My question is,how should I build this2-legged OAuth interface by php?Thank you.

  5. Freek Lijten Freek Lijten wrote on 14 November 2011 13:54

    Hey Eric,

    First of all: Thanks! :)

    I understand you're going to let users enter usernames and passwords inside the application you are building. If your users should input a username and password, why would you bother going trough the hassle of OAuth at all? One of the main points of OAuth is avoiding exactly that. It is easier and probably better to simply provide a secure URL using SSL/TLS (https) so users can safely transfer their login data over the internet.

    I don't know of a lot of 2-legged OAuth providers, but I have worked with Google's API's and whatthey call 2-legged OAuth before (see this link to their documentation).

    The way it works is as follows. Basically the whole authentication cycle resulting in an access token is not used. An access token is not a requirement when accessing a protected resource. Simply having the consumer key and secret is enough to make a signed and successful request to a protected resource. This means that they shouldn't be exposed to anyone who does not need to know about it.

    Using this technique in a mobile app sounds like a bad idea to me, because the mobile app's source code is essentially available to the public. By decompiling the source code and filtering out the consumer key and secret, everybody can access the data.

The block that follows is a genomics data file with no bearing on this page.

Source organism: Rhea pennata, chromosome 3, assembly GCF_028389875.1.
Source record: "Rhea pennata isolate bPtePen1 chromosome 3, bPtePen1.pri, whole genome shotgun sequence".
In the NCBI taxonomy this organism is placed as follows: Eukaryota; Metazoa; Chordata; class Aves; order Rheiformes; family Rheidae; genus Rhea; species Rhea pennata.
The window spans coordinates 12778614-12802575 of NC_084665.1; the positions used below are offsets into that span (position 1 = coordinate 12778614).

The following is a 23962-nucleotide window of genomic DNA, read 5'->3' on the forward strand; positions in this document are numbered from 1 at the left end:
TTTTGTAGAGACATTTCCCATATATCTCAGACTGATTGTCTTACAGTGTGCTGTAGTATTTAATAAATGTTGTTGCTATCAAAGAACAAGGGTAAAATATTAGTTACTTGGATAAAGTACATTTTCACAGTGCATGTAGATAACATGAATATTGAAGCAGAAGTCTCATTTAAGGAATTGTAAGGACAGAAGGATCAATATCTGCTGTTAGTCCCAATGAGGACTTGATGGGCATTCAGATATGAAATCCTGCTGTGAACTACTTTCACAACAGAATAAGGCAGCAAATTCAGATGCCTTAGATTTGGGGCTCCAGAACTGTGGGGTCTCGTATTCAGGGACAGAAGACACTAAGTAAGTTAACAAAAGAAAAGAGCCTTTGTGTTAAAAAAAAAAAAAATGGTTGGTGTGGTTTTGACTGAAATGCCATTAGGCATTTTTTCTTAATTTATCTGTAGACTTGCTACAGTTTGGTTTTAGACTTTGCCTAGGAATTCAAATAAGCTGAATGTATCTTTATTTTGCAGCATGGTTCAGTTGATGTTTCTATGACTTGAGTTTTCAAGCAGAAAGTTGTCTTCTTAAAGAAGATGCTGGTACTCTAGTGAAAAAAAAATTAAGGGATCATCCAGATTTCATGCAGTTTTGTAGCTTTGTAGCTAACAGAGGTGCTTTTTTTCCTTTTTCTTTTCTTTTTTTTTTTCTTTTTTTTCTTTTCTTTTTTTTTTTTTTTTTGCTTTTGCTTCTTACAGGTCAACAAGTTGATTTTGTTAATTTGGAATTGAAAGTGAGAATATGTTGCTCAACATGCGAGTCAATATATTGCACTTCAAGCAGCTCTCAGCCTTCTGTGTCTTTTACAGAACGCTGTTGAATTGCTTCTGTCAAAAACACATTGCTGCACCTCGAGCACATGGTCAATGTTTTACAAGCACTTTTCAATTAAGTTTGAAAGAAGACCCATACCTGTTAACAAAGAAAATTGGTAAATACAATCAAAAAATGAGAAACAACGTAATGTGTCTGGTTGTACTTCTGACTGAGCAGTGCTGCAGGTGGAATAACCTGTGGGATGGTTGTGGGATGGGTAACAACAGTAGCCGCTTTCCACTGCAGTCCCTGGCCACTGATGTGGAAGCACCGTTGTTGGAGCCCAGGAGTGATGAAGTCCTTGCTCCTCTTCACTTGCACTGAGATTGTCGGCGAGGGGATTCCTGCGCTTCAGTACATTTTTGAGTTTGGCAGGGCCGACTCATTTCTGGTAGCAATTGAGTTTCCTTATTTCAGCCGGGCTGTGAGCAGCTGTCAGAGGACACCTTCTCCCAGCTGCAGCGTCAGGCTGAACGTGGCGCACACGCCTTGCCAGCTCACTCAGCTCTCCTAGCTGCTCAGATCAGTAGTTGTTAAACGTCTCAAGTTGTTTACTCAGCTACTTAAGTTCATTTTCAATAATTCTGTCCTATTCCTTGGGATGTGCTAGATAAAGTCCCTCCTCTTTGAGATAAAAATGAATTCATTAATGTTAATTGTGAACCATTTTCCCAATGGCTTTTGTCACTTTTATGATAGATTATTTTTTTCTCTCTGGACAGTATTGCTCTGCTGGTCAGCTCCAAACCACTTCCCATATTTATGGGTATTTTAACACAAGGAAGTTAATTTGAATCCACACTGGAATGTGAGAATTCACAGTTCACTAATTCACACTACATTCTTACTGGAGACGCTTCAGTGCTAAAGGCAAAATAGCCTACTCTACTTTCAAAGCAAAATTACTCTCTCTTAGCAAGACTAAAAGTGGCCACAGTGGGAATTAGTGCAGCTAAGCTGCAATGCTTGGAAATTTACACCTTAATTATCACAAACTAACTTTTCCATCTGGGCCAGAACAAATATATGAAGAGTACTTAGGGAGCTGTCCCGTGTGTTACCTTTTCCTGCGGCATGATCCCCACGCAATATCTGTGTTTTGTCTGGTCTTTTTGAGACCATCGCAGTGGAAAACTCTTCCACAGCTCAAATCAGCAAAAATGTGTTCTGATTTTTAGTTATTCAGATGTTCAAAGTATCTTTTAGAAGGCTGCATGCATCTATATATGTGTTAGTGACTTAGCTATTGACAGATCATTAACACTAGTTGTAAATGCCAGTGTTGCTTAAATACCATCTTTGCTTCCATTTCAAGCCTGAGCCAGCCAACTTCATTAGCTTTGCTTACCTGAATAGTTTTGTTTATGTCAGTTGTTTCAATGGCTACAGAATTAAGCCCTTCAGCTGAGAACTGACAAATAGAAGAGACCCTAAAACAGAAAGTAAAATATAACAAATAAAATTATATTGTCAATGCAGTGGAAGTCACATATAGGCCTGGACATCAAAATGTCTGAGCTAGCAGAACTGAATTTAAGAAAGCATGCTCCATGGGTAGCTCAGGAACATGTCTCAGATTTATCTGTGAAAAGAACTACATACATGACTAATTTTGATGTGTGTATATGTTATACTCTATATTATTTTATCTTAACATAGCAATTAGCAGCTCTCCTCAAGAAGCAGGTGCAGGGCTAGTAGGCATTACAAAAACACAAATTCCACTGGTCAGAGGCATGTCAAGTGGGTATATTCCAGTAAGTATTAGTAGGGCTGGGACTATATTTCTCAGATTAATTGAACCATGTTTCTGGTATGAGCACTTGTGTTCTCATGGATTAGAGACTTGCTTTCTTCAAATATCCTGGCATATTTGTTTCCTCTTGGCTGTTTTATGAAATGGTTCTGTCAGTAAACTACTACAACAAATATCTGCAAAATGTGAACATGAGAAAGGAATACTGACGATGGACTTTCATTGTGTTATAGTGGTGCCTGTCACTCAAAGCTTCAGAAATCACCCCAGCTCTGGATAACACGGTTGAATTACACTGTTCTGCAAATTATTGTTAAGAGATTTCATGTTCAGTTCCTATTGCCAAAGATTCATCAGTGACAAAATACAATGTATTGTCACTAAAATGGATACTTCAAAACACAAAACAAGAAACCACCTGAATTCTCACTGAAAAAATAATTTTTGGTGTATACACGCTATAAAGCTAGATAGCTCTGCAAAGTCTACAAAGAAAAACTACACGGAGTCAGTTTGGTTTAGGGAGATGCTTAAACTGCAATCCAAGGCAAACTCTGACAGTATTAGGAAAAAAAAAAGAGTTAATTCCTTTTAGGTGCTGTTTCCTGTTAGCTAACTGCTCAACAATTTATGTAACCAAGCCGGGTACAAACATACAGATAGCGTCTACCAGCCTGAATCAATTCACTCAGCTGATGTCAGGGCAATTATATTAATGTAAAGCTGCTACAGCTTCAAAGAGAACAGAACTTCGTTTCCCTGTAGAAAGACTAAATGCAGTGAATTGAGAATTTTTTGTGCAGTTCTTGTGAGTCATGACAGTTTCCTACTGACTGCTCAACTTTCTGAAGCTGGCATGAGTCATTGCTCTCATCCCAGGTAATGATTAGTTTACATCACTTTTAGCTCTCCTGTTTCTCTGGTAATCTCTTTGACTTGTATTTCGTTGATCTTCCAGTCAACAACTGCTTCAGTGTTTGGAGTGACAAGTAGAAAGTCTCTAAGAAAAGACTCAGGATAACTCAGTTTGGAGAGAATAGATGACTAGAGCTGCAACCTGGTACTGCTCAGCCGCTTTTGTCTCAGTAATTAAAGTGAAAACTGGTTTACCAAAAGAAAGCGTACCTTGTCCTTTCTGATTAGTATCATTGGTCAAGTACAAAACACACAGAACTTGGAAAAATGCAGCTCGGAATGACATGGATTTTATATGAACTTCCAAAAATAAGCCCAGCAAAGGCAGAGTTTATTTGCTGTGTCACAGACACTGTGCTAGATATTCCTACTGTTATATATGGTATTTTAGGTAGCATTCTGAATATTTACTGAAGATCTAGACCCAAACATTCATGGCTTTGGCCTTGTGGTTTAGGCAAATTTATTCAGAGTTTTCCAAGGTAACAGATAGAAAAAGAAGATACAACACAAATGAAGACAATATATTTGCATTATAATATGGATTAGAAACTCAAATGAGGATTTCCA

Having said that, I don't think there is an official specification for 2-legged OAuth at all. I believe other parties have different definitions for what 2-legged OAuth actually means or should mean. As I said before I think you'd better look for a simpler solution in this specific case anyway.



  6. xhinking xhinking wrote on 20 November 2011 14:56

    Thank you Freek!

    You are right, I don't need Oauth in my project:) HTTPS is enough.

    Thank you again for your patient reply!Looking forward to your new blog.

  7. Wade Sweatt Wade Sweatt wrote on 25 April 2012 00:27

    I am trying to get a request token from my provider using this URL:


    My php client is running locally on my mac's web server. The array comes back basically empty from the provider, and I get this string from OAuth:


    I understand that this means I'm missing the consumer key, signature, nonce, and timestamp. However, I don't think the client should be providing this. My conclusion is that there is something wrong with the provider side of things. In my provider, I call these two functions when asking for a request token:

    This function check the handlers that we added in the constructor * and then checks for a valid signature */ public function checkRequest(){ now that everything is setup we run the checks / try{ $this->oauth->checkOAuthRequest(); } catch(OAuthException $E){ echo OAuthProvider::reportProblem($E); $this->oauth_error = true; } }